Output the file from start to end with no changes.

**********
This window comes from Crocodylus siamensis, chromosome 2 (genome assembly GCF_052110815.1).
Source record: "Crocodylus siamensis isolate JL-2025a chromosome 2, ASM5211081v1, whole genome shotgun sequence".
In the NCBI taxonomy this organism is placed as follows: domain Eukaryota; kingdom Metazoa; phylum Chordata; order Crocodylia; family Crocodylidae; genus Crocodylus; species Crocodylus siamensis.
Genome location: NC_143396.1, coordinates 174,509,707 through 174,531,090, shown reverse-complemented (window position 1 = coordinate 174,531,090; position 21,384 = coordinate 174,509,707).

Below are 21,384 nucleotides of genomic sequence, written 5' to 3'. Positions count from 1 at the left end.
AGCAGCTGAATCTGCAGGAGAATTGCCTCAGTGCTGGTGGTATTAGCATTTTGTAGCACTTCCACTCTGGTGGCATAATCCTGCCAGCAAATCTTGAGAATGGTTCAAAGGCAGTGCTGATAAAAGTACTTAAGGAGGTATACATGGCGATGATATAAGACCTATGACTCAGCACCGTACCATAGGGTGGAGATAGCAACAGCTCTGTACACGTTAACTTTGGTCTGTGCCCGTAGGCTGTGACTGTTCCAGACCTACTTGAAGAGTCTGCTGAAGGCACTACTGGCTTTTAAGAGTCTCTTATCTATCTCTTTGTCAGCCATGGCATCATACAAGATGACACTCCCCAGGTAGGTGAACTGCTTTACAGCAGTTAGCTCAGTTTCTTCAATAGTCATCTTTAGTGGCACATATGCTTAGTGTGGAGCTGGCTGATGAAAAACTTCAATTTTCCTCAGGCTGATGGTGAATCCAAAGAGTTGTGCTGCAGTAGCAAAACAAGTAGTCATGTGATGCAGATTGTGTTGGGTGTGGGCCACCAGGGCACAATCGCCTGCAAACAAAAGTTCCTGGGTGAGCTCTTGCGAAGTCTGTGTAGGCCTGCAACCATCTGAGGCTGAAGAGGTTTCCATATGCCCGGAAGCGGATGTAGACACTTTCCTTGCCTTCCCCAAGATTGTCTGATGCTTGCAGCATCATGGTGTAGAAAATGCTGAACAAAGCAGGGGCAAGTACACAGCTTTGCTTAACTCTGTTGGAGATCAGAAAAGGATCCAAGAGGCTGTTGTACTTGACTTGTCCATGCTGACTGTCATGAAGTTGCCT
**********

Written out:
This window comes from Crocodylus siamensis, chromosome 2 (genome assembly GCF_052110815.1).
Source record: "Crocodylus siamensis isolate JL-2025a chromosome 2, ASM5211081v1, whole genome shotgun sequence".
In the NCBI taxonomy this organism is placed as follows: domain Eukaryota; kingdom Metazoa; phylum Chordata; order Crocodylia; family Crocodylidae; genus Crocodylus; species Crocodylus siamensis.
Genome location: NC_143396.1, coordinates 174,509,707 through 174,531,090, shown reverse-complemented (window position 1 = coordinate 174,531,090; position 21,384 = coordinate 174,509,707).

Below are 21,384 nucleotides of genomic sequence, written 5' to 3'. Positions count from 1 at the left end.
AGCAGCTGAATCTGCAGGAGAATTGCCTCAGTGCTGGTGGTATTAGCATTTTGTAGCACTTCCACTCTGGTGGCATAATCCTGCCAGCAAATCTTGAGAATGGTTCAAAGGCAGTGCTGATAAAAGTACTTAAGGAGGTATACATGGCGATGATATAAGACCTATGACTCAGCACCGTACCATAGGGTGGAGATAGCAACAGCTCTGTACACGTTAACTTTGGTCTGTGCCCGTAGGCTGTGACTGTTCCAGACCTACTTGAAGAGTCTGCTGAAGGCACTACTGGCTTTTAAGAGTCTCTTATCTATCTCTTTGTCAGCCATGGCATCATACAAGATGACACTCCCCAGGTAGGTGAACTGCTTTACAGCAGTTAGCTCAGTTTCTTCAATAGTCATCTTTAGTGGCACATATGCTTAGTGTGGAGCTGGCTGATGAAAAACTTCAATTTTCCTCAGGCTGATGGTGAATCCAAAGAGTTGTGCTGCAGTAGCAAAACAAGTAGTCATGTGATGCAGATTGTGTTGGGTGTGGGCCACCAGGGCACAATCGCCTGCAAACAAAAGTTCCTGGGTGAGCTCTTGCGAAGTCTGTGTAGGCCTGCAACCATCTGAGGCTGAAGAGGTTTCCATATGCCCGGAAGCGGATGTAGACACTTTCCTTGCCTTCCCCAAGATTGTCTGATGCTTGCAGCATCATGGTGTAGAAAATGCTGAACAAAGCAGGGGCAAGTACACAGCTTTGCTTAACTCTGTTGGAGATCAGAAAAGGATCCAAGAGGCTGTTGTACTTGACTTGTCCATGCTGACTGTCATGAAGTTGCCT